Former AG Bill Barr spread Trump’s voter-fraud conspiracy theories before the election. Media outlets can't erase those lies now.
Barr had spent months spreading false claims to undermine the counting of mail-in votes, and mocked concerns that Trump would refuse to leave office. Now he wants an image makeover.
ABC News chief Washington correspondent Jonathan Karl has made waves with his recent piece in The Atlantic, titled “Inside William Barr’s Breakup With Trump,” about the former U.S. attorney general’s story of a nasty falling-out with former President Donald Trump in the wake of Barr’s public admission in early December that there was no evidence of voter fraud that Trump was alleging had stolen the election from him.
USA Today also gave a deferential treatment to Barr’s current telling of the story, with a write-up of Karl’s piece entitled “It’s just a joke’: Former AG William Barr derided Trump's false election claims.”
However, none of this fawning coverage did anything to provide accountability for Barr’s own prominent role in helping Trump build up a false public narrative of massive fraud in the months before the election.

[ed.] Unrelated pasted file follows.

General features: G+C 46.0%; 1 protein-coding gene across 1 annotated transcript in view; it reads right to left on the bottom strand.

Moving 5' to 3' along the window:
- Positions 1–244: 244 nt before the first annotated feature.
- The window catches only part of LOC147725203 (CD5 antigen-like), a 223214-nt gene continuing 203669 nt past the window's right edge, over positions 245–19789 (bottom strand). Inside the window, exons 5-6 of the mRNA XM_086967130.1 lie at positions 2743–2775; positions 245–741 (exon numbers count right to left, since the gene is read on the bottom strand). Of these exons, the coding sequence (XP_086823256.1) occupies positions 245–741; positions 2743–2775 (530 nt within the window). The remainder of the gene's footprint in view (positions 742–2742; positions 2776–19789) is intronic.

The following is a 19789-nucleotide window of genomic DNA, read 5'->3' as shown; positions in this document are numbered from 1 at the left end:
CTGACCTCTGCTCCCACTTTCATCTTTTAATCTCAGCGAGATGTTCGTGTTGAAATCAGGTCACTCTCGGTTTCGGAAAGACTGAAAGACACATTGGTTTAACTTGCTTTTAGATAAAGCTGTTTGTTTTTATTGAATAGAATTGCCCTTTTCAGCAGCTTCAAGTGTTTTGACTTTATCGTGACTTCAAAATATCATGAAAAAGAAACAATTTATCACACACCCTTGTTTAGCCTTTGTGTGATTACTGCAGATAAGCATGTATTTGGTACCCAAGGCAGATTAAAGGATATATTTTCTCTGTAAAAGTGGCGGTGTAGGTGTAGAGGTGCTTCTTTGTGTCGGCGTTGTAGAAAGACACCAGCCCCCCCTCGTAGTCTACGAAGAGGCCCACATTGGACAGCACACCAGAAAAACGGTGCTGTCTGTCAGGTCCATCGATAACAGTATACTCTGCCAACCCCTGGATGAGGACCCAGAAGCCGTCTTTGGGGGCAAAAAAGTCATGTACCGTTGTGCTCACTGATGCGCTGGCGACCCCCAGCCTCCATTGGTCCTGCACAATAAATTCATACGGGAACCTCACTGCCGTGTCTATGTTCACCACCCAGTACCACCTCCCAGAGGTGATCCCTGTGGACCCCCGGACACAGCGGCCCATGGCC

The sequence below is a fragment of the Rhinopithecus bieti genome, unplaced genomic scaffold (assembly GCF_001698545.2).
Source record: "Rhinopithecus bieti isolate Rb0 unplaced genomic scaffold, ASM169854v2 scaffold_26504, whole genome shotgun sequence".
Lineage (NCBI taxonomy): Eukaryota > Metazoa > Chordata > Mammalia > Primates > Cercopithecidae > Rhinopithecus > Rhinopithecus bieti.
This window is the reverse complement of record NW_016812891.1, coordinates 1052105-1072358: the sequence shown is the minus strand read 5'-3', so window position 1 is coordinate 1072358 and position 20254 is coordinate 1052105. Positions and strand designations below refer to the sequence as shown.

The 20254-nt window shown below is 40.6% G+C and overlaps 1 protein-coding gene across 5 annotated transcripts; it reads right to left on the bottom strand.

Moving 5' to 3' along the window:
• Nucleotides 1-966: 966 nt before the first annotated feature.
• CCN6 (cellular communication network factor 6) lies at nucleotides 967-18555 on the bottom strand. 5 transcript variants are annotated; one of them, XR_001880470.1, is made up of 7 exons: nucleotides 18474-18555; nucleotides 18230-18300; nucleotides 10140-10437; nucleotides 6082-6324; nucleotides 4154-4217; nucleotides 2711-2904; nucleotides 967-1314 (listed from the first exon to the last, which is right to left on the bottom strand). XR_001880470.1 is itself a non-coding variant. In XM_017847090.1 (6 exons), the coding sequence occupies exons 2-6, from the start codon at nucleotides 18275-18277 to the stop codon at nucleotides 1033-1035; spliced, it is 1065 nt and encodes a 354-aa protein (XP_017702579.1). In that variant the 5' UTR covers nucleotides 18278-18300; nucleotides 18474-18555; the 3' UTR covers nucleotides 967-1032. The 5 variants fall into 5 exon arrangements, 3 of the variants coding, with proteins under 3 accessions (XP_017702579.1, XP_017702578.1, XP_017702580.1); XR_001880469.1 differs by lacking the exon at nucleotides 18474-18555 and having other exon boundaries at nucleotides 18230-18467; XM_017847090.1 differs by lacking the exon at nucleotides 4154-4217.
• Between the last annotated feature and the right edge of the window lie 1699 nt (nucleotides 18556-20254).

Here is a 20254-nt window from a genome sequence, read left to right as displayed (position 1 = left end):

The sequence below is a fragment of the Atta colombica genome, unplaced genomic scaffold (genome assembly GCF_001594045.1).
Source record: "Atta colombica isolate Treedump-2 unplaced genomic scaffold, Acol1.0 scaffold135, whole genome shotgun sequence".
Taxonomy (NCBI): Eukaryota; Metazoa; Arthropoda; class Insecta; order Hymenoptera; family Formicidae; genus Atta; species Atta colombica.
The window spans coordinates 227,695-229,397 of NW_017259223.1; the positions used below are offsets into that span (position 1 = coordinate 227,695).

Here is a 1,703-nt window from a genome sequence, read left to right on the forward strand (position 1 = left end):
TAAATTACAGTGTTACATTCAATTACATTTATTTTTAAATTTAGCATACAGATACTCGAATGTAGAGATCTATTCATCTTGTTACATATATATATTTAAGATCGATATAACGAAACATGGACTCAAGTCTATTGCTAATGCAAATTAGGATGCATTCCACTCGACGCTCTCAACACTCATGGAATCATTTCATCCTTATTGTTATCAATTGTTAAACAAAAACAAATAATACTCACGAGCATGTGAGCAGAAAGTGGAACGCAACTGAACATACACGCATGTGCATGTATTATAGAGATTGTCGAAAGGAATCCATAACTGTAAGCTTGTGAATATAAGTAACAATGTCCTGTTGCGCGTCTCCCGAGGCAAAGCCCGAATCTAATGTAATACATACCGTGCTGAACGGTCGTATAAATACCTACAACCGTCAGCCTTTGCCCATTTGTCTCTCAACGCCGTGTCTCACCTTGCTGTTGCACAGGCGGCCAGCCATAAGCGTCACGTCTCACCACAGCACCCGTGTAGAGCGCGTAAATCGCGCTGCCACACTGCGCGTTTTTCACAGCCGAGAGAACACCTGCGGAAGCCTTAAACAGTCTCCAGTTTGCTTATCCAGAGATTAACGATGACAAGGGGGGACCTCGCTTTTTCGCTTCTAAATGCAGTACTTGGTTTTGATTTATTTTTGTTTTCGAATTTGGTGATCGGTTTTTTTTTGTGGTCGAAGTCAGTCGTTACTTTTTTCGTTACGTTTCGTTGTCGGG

Indeed, right before the 2020 election, ABC News had tracked some of Barr’s “unfounded argument” seeking to sow distrust in the expanded use of mail-in voting during the COVID-19 pandemic. In September, Karl had also reported on a Department of Homeland Security bulletin on Russian disinformation against mail-in voting, which sought to further spread Trump’s own false claims. USA Today had also published a guest column in July by cybersecurity experts, debunking many of Barr’s claims.
But now, Barr’s actual record in this matter is left on the cutting-room floor.
Barr pushed false claims of voter fraud and mocked concerns that Trump would refuse to leave office
Karl wrote about Barr’s informal review of various claims of voter fraud in the weeks following Election Day because he “knew that at some point, Trump was going to confront him about the allegations.” As Barr told Karl, “If there was evidence of fraud, I had no motive to suppress it. But my suspicion all the way along was that there was nothing there. It was all bullshit.”